September 20, 2012
CBO estimates that federal policies to promote the manufacture and purchase of electric vehicles (including some policies that support other types of fuel-efficient vehicles) will have a total budgetary cost of about $7.5 billion through 2019. Tax credits for buying electric vehicles—which account for about one-fourth of that budgetary cost—are likely to have the greatest impact on vehicle sales.
Today CBO released a study on the effects of federal tax credits for the purchase of electric vehicles. CBO finds that:
- At current vehicle and energy prices, the lifetime costs to consumers of an electric vehicle are generally higher than those of a conventional vehicle or traditional hybrid vehicle of similar size and performance, even with the tax credits, which can be as much as $7,500 per vehicle. That conclusion takes into account both the higher purchase price of an electric vehicle and the lower fuel costs over the vehicle’s life.
- The direct effect of the credits is to subsidize purchases of electric vehicles—including purchases that would have been made even without the credits. Those people who purchase electric vehicles because of the tax credit use less gasoline and produce fewer emissions of greenhouse gases than would otherwise be the case. The cost to the government of those direct reductions is somewhat higher than the comparable costs of other policies aimed at the transportation sector.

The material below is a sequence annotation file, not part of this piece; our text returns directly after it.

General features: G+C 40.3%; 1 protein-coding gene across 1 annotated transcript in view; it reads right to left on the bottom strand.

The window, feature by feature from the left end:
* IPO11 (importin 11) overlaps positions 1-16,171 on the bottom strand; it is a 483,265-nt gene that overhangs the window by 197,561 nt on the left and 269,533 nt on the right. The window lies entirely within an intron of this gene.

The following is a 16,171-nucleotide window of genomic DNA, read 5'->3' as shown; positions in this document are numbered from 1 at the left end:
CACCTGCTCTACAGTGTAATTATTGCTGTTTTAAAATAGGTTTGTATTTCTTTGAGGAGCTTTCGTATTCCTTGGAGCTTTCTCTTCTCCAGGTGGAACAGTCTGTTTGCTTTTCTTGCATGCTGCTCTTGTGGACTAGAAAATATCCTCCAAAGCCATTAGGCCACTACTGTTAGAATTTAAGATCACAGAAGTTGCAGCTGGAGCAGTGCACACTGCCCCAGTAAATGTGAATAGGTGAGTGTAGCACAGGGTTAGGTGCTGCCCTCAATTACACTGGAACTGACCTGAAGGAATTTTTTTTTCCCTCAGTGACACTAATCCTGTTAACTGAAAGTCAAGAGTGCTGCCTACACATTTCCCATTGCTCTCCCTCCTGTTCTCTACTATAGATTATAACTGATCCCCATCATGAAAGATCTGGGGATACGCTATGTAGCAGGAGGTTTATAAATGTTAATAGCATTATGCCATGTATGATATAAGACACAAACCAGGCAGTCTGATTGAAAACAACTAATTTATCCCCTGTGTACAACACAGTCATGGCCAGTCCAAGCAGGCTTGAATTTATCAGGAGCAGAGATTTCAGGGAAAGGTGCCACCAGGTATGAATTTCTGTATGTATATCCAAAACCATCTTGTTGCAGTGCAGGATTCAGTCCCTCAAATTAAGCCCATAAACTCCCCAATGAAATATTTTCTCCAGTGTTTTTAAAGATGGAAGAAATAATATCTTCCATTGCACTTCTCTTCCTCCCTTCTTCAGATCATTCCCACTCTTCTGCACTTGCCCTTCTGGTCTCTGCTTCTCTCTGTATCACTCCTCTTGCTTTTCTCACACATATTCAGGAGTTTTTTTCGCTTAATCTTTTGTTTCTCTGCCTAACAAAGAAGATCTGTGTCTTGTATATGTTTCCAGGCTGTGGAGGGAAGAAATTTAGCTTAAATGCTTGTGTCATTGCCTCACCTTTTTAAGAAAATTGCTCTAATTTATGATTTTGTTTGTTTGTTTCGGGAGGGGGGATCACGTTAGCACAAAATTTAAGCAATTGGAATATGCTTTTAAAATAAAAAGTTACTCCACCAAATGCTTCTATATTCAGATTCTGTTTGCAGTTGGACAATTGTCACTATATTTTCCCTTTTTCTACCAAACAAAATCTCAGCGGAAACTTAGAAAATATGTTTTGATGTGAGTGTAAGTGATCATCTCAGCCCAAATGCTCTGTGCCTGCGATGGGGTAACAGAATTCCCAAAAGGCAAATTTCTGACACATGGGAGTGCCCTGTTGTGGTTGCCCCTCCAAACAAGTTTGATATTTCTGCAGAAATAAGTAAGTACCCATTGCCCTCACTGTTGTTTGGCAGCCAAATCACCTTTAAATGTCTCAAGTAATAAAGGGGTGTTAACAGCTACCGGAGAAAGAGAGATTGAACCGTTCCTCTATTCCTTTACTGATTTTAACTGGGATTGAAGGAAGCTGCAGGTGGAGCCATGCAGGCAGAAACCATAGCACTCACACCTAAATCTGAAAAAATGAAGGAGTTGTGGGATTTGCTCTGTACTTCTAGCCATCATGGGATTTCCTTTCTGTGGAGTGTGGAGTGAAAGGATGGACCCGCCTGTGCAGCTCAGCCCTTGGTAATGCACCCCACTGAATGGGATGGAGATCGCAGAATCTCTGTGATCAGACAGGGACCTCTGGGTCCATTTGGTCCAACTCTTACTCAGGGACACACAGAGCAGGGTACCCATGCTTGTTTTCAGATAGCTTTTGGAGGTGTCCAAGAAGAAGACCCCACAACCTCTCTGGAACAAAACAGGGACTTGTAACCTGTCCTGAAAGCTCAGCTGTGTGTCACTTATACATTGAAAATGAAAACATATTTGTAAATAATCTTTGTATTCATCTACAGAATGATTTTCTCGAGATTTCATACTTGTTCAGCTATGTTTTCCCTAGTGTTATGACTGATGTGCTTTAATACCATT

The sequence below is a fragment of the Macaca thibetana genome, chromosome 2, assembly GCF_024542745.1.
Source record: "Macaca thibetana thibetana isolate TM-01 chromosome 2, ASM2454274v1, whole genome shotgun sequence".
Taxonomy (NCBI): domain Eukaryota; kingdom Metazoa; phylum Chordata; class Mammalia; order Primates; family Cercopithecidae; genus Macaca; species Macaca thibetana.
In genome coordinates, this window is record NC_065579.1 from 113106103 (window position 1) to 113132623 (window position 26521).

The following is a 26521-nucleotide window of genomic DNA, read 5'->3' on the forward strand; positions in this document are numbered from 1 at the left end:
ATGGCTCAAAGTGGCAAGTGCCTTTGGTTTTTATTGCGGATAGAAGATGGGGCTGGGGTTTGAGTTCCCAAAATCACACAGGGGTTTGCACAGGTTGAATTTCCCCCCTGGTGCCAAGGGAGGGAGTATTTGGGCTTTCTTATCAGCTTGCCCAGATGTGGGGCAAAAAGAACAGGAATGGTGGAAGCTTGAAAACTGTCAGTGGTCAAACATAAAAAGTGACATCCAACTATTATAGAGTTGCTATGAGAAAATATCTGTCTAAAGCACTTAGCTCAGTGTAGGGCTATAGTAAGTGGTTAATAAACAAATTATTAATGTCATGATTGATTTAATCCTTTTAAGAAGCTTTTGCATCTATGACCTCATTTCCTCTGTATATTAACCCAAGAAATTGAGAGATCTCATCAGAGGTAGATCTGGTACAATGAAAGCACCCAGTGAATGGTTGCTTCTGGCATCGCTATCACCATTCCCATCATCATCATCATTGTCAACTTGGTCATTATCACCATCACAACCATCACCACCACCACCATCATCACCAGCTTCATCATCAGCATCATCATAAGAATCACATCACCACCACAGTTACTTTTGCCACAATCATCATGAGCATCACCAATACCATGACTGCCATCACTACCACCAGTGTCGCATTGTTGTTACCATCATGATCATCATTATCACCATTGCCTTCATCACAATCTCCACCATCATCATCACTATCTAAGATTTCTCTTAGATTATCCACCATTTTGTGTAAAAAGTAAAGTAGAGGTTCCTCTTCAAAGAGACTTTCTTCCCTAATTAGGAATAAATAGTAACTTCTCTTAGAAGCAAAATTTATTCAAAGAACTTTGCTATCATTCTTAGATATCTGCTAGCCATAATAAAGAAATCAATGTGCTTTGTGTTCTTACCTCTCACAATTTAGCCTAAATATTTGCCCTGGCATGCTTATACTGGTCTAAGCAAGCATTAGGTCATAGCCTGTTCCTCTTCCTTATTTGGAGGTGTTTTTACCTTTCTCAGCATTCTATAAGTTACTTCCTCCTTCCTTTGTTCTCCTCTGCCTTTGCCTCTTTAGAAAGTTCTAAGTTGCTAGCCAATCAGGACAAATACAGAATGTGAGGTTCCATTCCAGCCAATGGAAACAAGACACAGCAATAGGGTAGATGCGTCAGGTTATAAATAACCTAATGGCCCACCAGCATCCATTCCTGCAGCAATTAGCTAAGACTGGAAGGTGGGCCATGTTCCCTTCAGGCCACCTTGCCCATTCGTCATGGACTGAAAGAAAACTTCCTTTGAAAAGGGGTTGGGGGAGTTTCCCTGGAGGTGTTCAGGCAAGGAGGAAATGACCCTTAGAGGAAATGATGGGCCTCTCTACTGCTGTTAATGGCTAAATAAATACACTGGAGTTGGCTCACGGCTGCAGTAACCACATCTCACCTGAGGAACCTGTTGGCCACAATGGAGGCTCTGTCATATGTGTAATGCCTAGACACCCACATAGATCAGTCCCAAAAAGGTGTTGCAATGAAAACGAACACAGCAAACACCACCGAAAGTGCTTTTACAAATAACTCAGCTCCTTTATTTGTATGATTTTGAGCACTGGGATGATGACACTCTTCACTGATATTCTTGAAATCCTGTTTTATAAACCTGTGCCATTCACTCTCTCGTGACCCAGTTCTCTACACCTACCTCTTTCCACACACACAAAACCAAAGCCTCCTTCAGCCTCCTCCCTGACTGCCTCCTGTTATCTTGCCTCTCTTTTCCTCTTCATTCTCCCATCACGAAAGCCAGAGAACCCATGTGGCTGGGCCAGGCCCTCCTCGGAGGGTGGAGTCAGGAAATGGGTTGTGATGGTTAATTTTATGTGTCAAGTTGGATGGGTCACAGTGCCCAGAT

- However, the tax credits have other, indirect effects: Increased sales of electric vehicles allow automakers to sell more low-fuel-economy vehicles and still comply with the federal standards that govern the average fuel economy of the vehicles they sell (known as CAFE standards). Consequently, the credits will have little or no impact on the total gasoline use and greenhouse gas emissions of the nation’s vehicle fleet over the next several years.
- Over the longer term, the tax credits can affect total gasoline consumption and emissions if future revisions to CAFE standards are influenced by current sales of electric vehicles and expectations about future sales. Moreover, if the credits play an important role in helping the U.S. electric vehicle industry become self-sustaining, their effect on vehicle sales might continue to affect CAFE standards—and the resulting amounts of gasoline use and emissions—for many years after the tax credits themselves have run out.
This study was prepared by Ron Gecan of CBO’s Microeconomic Studies Division.